More than 100 people of varying faiths and ethnicities packed a south metro township hall Monday evening to discuss a cemetery that people of Muslim faith hope to call their own.

Castle Rock Township in southern Dakota County held a public hearing regarding a conditional use permit for Al Maghfirah Cemetery, a planned Islamic cemetery that has seen attempted arson and vandalism over the last several years.

Holding signs that read "Hate has no home in our community" and "We support the Al Magfirah Cemetery," the majority of the standing-room-only crowd spoke in support of the changes to a conditional use permit (CUP) for the site.

The 73-acre cemetery in a rural area of the county would provide a final resting place for members of the Muslim community.

Amendments to the CUP asked for the construction of a space for a prayer room or mosque, space for bodies to be washed without chemicals or embalming, and to waive the requirement for metal or concrete vaults for burials. Organizers also hope to have no tree line blocking the property from view.

Many audience members spoke in support of Muslims' desire to naturally bury their family members — often as "green" burials, without using caskets — and with dignity and respect.

A handful of people expressed concerns that groundwater could be contaminated for those who drink from wells nearby. Other neighbors mentioned that the property has not been well kept in the years since it was purchased in 2014.

Council on American-Islamic Relations-MN Executive Director Jaylani Hussein, who has advocated for the cemetery since 2015, said there are few other burial options for the state's Muslim community.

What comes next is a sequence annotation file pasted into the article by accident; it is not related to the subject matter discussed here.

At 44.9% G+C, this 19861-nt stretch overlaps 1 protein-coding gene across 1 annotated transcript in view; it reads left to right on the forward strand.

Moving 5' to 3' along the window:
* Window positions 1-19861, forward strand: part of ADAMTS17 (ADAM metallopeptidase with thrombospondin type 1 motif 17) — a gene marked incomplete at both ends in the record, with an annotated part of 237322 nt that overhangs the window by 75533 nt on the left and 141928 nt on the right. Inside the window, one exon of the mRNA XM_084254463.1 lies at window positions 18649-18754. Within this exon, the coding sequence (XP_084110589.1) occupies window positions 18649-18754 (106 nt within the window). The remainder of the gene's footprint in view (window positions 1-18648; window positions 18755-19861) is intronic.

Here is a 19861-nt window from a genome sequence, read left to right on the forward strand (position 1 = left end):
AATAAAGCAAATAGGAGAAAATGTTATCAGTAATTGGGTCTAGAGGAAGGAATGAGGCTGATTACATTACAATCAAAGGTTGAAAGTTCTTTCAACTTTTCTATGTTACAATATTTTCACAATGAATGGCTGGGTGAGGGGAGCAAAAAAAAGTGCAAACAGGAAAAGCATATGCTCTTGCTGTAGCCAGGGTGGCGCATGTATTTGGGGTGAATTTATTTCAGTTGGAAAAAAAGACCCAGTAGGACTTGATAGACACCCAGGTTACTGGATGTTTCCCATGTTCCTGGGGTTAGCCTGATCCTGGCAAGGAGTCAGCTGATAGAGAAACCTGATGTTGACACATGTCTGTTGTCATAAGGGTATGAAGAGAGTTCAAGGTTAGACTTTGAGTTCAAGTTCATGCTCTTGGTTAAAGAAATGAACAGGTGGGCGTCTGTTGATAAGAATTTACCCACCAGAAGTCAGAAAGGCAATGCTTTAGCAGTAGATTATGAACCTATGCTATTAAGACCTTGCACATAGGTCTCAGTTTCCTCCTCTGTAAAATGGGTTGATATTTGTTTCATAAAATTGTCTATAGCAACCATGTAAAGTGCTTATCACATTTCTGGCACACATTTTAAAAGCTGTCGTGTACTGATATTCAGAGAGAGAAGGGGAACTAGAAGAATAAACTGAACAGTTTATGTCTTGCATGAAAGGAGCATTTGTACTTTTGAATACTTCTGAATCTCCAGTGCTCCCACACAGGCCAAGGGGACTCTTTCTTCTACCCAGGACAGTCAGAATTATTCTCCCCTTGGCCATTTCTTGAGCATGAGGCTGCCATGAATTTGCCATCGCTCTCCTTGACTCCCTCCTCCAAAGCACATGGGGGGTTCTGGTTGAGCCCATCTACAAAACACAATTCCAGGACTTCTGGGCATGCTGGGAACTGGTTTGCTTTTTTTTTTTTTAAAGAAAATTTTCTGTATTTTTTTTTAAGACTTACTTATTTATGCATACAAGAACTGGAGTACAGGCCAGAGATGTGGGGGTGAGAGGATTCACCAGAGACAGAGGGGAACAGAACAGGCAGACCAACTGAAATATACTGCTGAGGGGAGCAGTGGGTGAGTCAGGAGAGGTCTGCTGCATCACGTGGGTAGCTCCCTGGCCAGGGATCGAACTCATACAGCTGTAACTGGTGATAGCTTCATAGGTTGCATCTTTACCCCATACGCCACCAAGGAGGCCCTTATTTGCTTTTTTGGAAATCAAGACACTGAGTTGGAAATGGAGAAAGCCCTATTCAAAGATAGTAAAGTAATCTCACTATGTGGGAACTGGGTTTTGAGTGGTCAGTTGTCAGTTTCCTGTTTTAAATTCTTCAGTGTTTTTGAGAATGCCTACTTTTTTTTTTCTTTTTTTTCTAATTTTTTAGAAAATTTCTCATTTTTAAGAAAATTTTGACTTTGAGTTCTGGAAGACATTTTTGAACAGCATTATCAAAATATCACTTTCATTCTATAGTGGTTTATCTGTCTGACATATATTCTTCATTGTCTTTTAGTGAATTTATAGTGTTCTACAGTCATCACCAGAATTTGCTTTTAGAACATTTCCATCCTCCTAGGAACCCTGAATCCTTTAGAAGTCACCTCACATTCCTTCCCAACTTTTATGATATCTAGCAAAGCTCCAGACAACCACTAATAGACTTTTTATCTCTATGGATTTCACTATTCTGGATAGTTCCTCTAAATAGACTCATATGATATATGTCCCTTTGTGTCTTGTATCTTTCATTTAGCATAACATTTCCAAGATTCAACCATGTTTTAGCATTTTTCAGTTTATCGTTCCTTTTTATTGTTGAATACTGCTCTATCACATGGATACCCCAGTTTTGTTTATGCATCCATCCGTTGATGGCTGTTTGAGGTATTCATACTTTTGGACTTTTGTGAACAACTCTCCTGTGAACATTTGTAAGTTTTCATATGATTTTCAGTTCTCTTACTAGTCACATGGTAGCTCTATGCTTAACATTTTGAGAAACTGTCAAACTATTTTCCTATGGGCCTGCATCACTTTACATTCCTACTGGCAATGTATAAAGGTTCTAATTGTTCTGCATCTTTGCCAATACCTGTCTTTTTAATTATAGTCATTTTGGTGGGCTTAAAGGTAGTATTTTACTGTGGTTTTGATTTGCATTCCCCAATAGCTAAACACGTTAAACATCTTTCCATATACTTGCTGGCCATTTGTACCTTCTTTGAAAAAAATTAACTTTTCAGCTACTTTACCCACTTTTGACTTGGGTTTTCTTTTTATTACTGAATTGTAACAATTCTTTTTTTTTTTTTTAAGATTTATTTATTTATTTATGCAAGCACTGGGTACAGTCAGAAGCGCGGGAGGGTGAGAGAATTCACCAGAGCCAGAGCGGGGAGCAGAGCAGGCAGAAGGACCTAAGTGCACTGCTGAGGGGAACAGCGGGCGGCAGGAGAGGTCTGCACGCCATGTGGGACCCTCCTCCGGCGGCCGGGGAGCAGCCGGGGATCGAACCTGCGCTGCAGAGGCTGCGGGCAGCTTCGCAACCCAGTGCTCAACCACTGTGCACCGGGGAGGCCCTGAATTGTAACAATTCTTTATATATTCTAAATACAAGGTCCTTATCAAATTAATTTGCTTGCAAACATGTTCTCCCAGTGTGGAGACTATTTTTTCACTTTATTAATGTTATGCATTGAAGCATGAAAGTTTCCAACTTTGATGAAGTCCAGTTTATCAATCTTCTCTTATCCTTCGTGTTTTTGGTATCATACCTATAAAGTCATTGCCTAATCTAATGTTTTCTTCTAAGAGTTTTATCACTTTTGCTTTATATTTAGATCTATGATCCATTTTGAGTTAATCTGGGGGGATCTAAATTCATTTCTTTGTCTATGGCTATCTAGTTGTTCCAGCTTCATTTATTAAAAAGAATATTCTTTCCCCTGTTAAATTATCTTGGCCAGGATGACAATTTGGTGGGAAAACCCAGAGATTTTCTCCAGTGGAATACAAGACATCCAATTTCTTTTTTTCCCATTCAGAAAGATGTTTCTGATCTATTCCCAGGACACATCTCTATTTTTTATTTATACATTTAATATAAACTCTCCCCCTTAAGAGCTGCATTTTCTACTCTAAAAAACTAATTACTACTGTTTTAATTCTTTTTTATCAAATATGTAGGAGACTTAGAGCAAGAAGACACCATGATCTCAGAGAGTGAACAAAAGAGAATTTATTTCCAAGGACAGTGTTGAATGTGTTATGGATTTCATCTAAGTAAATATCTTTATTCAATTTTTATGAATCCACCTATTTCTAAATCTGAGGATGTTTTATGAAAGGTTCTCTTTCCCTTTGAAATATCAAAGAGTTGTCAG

"The Muslim community is growing, and the cemetery will serve that purpose to accommodate us. We currently have [one cemetery, in] Burnsville right now; there's no plans for another cemetery. This is it," Hussein said.

Other communities have many options to bury their loved ones with dignity and respect — and those communities do not experience violent pushback from the community, Hussein said.

When Bishara Mohamed's aunt died in April, her family went to the cemetery in Burnsville on a cold day to honor her life. She was Mohamed's first close family member to die, and she hoped to have adequate time to remember her life, she told the crowd.

"We had to rush through the ceremony, the burial, our prayer. We never really got to spend time and appreciate and pray for her enough because it was really cold for us," Mohamed said. "I just imagine what it would mean to have a room to take our time and pray for our family members."

The decision on the conditional use permits will be decided at a future Castle Rock Township planning committee meeting.